What Pierre-Auguste Taught Me
inOctober 10, 2012 - 5:34am
The season of garage sales and flea markets is coming to an end. Fall starts next week according to the calendar. So if you have been scouring over your finds and peaking into books, websites and libraries to find information you might want to look a little closer. Check to see if you have a piece of Elizabeth Taylor's precious personal jewelry or a piece of Martin Luther King's notes from his 1957 speech, "Give us the ballot" or a letter from Jacqueline Kennedy to the Smithsonian asking for an end table for the White House. Of course I am fantasizing and doing it big but there is a reason.
Maybe you spent a whole two dollars for an Elvis score sheet and are checking everywhere to see if you found the "mother lode". I am telling you, just keep on checking! . If you have been watching the news you have heard or read about the Renoir painting someone found. They found it in a box of toys at a flea market. They didn't even like the painting, just wanted the frame. The cost for it was a whole seven dollars. How was it found? The painting had a signature of Pierre-Auguste Renoir and as they were pulling the painting from the frame they thought maybe they should ask someone about it. It is from 1870 and may be auctioned at $ 75,000 dollars! Now loving mysteries I thought about this incident and played a bit of detective so I would know how to find the next big find. So here are my clues and new rules.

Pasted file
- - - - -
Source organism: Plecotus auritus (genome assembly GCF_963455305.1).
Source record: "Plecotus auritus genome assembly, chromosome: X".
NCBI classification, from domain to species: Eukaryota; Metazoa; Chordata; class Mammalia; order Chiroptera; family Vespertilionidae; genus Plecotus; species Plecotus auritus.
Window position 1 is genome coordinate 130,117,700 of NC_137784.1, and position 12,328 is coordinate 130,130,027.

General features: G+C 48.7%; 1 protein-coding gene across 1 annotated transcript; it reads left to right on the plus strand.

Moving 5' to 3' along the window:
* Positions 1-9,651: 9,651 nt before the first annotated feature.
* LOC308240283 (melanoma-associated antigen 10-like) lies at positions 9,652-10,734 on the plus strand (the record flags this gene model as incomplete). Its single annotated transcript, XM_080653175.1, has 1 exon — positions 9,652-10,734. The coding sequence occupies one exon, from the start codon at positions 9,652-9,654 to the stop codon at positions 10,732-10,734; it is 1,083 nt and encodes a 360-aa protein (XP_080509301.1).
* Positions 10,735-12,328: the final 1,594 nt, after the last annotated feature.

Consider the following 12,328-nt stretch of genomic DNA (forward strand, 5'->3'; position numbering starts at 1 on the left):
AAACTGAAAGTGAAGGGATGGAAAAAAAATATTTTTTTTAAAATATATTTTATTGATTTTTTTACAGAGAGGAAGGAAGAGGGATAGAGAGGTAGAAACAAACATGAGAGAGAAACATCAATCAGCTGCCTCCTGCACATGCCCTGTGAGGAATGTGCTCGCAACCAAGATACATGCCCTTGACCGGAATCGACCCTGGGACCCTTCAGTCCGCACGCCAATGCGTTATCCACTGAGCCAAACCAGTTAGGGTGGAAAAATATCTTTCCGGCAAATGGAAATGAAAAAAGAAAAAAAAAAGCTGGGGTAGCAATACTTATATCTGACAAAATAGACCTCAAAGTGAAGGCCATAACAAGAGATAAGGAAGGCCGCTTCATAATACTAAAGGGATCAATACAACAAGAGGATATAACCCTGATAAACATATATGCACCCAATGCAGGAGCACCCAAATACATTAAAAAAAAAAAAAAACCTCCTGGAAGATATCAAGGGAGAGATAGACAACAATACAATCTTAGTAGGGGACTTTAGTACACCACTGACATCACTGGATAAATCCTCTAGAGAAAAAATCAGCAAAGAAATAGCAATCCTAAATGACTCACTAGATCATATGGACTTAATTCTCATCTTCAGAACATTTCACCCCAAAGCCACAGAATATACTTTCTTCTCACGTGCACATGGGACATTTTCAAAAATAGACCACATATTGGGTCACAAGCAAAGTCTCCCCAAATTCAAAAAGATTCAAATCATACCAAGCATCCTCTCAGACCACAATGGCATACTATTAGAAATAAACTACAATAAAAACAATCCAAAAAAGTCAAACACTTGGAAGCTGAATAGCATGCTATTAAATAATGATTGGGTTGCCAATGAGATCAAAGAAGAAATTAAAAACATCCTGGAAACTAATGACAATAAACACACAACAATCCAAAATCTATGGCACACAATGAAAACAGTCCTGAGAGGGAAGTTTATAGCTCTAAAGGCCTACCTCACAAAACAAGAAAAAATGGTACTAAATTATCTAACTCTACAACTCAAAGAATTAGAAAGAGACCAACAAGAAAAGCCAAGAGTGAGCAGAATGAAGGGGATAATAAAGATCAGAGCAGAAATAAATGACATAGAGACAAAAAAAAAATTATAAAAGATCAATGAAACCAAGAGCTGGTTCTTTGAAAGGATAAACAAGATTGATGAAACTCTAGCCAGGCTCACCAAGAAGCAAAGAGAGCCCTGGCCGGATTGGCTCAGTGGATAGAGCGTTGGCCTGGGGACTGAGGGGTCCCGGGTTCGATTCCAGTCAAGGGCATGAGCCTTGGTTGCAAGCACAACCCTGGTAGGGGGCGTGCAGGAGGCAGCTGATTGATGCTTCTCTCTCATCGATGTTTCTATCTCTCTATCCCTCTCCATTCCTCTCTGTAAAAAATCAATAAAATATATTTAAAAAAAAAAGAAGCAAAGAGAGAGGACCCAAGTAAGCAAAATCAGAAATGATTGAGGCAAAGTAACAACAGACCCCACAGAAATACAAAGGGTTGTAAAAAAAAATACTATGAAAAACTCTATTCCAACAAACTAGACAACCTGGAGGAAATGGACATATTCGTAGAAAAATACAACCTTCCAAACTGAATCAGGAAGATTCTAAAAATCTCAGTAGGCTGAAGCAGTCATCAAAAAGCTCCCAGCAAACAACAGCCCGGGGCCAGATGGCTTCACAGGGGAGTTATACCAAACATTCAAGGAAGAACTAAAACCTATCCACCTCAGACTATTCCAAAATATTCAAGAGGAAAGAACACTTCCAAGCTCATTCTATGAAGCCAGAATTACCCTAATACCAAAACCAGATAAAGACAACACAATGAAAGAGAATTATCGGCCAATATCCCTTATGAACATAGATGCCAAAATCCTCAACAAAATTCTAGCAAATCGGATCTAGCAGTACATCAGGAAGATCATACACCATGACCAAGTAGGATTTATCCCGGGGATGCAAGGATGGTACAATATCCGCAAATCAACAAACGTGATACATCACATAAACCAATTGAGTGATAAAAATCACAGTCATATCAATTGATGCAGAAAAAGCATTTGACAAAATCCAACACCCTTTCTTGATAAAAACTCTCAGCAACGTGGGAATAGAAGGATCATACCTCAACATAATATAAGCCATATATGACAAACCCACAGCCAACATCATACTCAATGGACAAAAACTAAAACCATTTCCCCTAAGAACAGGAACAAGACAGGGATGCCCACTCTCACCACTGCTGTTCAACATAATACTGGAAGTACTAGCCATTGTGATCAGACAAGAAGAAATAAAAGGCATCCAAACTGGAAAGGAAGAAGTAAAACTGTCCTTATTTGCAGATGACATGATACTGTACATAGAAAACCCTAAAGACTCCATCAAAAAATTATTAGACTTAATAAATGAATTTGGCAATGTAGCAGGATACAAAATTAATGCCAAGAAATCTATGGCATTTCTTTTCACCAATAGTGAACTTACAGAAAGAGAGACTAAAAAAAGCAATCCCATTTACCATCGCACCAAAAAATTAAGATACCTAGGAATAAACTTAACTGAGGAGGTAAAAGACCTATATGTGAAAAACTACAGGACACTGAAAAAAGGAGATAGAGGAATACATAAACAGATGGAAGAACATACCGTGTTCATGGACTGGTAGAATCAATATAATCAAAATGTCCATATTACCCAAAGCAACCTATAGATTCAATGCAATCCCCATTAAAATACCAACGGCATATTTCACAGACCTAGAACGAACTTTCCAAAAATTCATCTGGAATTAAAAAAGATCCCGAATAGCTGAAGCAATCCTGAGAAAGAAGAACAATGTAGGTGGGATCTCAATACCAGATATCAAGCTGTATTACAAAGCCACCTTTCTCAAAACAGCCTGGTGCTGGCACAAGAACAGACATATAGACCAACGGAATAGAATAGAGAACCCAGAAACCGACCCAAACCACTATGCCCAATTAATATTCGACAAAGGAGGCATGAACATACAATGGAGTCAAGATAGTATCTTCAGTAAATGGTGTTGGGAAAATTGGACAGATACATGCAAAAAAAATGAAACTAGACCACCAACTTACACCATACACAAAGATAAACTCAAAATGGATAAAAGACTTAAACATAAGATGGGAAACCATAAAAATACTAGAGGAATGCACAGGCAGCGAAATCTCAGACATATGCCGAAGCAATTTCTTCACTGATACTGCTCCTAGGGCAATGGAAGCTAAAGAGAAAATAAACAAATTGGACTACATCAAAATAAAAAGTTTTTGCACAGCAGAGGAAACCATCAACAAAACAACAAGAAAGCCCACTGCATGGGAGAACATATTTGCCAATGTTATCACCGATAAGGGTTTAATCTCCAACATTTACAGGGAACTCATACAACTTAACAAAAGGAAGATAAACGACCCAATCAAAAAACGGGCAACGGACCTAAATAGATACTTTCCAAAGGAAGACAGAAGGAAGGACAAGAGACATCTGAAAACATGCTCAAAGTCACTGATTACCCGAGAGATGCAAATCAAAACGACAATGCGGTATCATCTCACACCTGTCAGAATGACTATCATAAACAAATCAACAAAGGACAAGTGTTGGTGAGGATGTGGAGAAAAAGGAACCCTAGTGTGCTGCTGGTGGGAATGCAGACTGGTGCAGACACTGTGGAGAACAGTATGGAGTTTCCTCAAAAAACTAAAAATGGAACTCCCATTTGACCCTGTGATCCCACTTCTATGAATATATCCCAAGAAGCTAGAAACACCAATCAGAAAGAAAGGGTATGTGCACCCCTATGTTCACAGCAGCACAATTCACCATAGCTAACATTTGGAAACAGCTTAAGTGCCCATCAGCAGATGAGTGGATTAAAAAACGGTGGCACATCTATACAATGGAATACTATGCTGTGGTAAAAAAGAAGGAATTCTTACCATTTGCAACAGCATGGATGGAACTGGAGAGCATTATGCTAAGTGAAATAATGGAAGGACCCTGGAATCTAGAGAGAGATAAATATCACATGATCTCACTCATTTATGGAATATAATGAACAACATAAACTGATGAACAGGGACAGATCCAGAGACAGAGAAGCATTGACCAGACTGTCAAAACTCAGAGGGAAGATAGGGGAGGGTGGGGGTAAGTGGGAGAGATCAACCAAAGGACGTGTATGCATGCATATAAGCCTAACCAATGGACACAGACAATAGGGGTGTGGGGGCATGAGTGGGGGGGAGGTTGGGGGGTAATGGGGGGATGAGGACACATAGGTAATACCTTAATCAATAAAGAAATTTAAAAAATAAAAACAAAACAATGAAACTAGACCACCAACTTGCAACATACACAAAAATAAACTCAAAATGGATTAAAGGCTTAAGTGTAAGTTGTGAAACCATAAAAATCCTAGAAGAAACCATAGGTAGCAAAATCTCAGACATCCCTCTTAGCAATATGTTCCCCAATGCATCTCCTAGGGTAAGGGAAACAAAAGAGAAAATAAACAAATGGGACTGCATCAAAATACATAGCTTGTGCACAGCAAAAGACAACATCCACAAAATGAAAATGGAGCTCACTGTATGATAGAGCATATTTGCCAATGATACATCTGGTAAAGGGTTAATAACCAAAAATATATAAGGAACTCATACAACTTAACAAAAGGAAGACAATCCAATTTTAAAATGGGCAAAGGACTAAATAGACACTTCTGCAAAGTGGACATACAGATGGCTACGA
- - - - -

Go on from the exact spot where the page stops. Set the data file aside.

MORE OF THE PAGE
1. Never pass up a box of toys especially one with something that doesn't belong. If there is a bike tire in that box definitely look.
2. Never just dump your finds in the back of the vehicle without protecting each item from damage. Can you imagine if she had piled something on top of it and it had been damaged with a tear.
3. Bring someone older with you. This young lady only checked out the painting because when she was taking the frame off it and her mother said the painting looked too nice, maybe she should check it out.. Listen to your elders.
4. With art the frame may be worth more than the painting at least it sure increases the price of this one.
5. The picture was only 6 x 10 so always remember to look at the little stuff. Good things come in small packages. I have a friend who sold a child's sheriff's badge for over a thousand dollars. A great find but something I would have never known or even thought to bring home.
6. Do your research after you find something. A look at a digital picture and a search on the internet brought the final clue and the big reward. Old books, new books, computers, museums, libraries and people of knowledge should be your best friends. It may seem like the research takes just too much time but take the time. Realize that with the dawn of the computer we don't use books to look things up like we used to. Those old books have valuable clues that may never have been digitalized.
7. Mr. May who originally owned the painting had died and his estate was dismantled without regard for the possibility of having something so valuable. Check those sales out well. Whether it is a garage sale, flea market or estate sale check carefully. you might find a real gem. "It just did what paintings do sometimes - they kind of disappear out of circulation," Craner. the art researcher who helped determine the Renoir, said. "That's what is so fantastic. This painting's been unseen since 1926." Keep looking!!!
8. This lady put this away for 2 years in her garage before she checked it out. So I say check things out sooner than later. When you bring things home do a bit of examining right away. You can write up your description later but do a bit of research immediately.